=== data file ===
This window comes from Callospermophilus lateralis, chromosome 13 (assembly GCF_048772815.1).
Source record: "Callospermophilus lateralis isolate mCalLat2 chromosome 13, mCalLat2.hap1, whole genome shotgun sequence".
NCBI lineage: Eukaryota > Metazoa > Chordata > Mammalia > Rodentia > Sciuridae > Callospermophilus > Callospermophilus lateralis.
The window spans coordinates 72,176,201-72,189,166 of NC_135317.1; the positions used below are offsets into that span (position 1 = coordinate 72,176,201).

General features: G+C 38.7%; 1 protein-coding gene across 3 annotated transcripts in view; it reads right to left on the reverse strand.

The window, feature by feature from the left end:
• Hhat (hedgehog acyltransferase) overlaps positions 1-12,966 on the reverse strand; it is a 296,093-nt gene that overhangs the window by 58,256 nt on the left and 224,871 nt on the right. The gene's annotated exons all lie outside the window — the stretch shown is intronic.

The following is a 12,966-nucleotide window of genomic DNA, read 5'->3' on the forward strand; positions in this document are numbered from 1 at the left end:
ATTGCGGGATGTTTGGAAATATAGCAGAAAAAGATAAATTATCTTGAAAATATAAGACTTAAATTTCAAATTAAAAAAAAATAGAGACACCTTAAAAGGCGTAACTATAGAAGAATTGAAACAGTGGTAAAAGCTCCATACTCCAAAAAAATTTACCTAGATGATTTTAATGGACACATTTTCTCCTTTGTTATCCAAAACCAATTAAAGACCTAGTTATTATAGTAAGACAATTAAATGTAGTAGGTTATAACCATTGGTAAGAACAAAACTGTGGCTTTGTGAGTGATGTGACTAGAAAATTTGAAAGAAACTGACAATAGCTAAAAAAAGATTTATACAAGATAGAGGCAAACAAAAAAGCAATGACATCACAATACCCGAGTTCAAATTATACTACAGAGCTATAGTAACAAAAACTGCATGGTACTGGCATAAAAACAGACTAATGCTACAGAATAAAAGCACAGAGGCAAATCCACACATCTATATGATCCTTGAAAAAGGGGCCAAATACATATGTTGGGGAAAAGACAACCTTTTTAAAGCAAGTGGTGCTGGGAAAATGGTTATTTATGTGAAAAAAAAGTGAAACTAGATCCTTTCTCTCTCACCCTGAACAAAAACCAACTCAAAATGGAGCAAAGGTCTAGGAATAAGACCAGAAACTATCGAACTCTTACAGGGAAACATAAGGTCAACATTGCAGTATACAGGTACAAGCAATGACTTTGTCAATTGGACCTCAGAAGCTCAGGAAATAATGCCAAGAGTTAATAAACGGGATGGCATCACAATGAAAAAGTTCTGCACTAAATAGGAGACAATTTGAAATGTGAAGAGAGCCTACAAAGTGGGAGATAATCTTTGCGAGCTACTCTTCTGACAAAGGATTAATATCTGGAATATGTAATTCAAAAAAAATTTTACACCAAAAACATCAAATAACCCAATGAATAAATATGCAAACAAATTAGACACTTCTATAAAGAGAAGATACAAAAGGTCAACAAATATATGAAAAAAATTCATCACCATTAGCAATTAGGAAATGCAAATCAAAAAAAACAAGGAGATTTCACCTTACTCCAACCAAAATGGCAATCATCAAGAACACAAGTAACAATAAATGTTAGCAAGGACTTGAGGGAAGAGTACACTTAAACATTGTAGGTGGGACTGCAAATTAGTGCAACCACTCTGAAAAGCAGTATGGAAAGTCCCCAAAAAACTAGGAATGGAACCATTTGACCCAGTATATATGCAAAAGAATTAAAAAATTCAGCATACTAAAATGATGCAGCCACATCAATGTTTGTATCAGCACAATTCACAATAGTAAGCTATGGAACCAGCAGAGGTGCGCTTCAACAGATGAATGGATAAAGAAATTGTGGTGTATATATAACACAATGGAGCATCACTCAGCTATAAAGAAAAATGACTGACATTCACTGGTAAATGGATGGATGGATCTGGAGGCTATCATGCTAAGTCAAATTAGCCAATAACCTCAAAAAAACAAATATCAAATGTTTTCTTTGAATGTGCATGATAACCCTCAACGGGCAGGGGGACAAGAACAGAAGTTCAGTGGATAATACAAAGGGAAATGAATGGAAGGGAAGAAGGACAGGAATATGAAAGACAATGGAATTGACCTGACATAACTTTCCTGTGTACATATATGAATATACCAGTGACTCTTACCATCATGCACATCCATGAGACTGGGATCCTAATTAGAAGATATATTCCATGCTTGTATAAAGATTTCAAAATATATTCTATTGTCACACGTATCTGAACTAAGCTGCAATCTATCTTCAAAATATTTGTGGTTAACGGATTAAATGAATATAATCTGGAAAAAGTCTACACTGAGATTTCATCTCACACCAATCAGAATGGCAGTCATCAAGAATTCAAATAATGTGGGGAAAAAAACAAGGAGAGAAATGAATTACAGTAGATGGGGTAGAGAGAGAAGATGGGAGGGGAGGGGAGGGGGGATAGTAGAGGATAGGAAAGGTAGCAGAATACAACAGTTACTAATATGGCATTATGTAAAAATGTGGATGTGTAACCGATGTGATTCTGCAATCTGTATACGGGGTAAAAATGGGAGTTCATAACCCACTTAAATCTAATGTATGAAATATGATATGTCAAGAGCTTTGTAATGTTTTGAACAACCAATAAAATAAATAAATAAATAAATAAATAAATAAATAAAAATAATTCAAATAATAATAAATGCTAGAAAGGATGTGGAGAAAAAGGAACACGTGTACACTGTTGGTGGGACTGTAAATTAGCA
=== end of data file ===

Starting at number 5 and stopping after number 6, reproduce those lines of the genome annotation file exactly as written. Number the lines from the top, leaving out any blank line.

General features: G+C 38.7%; 1 protein-coding gene across 3 annotated transcripts in view; it reads right to left on the reverse strand.

The window, feature by feature from the left end: